PORTLAND, Maine — The cost of the unprecedented search for the missing Titan submersible will easily stretch into the millions of dollars, experts said Friday.
The massive international effort by aircraft, surface ships and deep-sea robots began Sunday when the Titan was reported missing. Searchers raced against a 96-hour clock in the desperate hope to find and rescue the vessel’s occupants before their oxygen supply ran out.
But all hope was extinguished Thursday when officials announced the submersible had suffered a catastrophic implosion, killing all five aboard.
A scaled-back search remained in place Friday as the robots — remotely operated vehicles, known as ROVs — continued to scan the sea floor for evidence that might shed light on what occurred in the deep waters of the North Atlantic.
The search area spanned thousands of miles — twice the size of Connecticut and in waters 2 1/2 miles (4 kilometers) deep — with agencies such as the U.S. Coast Guard, the Canadian Coast Guard, U.S. Navy and other agencies and private entities.
There’s no other comparable ocean search, especially with so many countries and even commercial enterprises being involved in recent times, said Norman Polmar, a naval historian, analyst and author based in Virginia.
The aircraft, alone, are expensive to operate, and the Government Accountability Office has put the hourly cost at tens of thousands of dollars. Turboprop P-3 Orion and jet-powered P-8 Poseidon sub hunters, along with C-130 Hercules, were all utilized in the search.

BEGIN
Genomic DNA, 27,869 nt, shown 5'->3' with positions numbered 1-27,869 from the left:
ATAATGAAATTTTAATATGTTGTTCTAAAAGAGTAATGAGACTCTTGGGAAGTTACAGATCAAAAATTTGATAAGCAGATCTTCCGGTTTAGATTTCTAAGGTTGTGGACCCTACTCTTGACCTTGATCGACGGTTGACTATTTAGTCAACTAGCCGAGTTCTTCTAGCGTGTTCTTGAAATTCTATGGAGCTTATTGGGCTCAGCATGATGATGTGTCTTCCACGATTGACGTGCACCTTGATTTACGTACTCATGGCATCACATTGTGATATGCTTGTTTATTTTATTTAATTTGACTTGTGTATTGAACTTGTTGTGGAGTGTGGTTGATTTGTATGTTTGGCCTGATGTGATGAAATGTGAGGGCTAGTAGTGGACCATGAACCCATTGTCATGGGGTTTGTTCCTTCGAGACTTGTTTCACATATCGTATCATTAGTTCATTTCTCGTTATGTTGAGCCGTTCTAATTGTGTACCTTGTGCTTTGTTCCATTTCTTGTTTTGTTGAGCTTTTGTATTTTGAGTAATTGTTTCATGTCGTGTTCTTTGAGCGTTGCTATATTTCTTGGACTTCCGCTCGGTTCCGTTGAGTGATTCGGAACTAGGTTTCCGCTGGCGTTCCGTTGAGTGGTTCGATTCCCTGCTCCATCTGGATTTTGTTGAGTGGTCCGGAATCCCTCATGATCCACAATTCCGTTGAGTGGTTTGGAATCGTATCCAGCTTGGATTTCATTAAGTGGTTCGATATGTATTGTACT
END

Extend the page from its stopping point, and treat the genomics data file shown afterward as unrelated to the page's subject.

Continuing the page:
Some agencies can seek reimbursements. But the U.S. Coast Guard — whose bill alone will hit the millions of dollars — is generally prohibited by federal law from collecting reimbursement pertaining to any search or rescue service, said Stephen Koerting, an attorney in Maine who specializes in maritime law.
“The Coast Guard, as a matter of both law and policy, does not seek to recover the costs associated with search and rescue from the recipients of those services,” the Coast Guard said Friday in a statement.
The first priority in search and rescue is always saving a life, and search and rescue agencies budget for such expenses, said Mikki Hastings, president and CEO of the National Association for Search and Rescue.
“In the end, these people were in distress. We know what the ultimate result was. But during the search operation, there are people who are in distress,” she said of the Titan submersible.
Rescue agencies don’t want people in distress to be thinking about the cost of a helicopter or other resources when a life is in danger.
“Every person who is missing – they deserve to be found. That’s the mission regardless of who they are,” she said.
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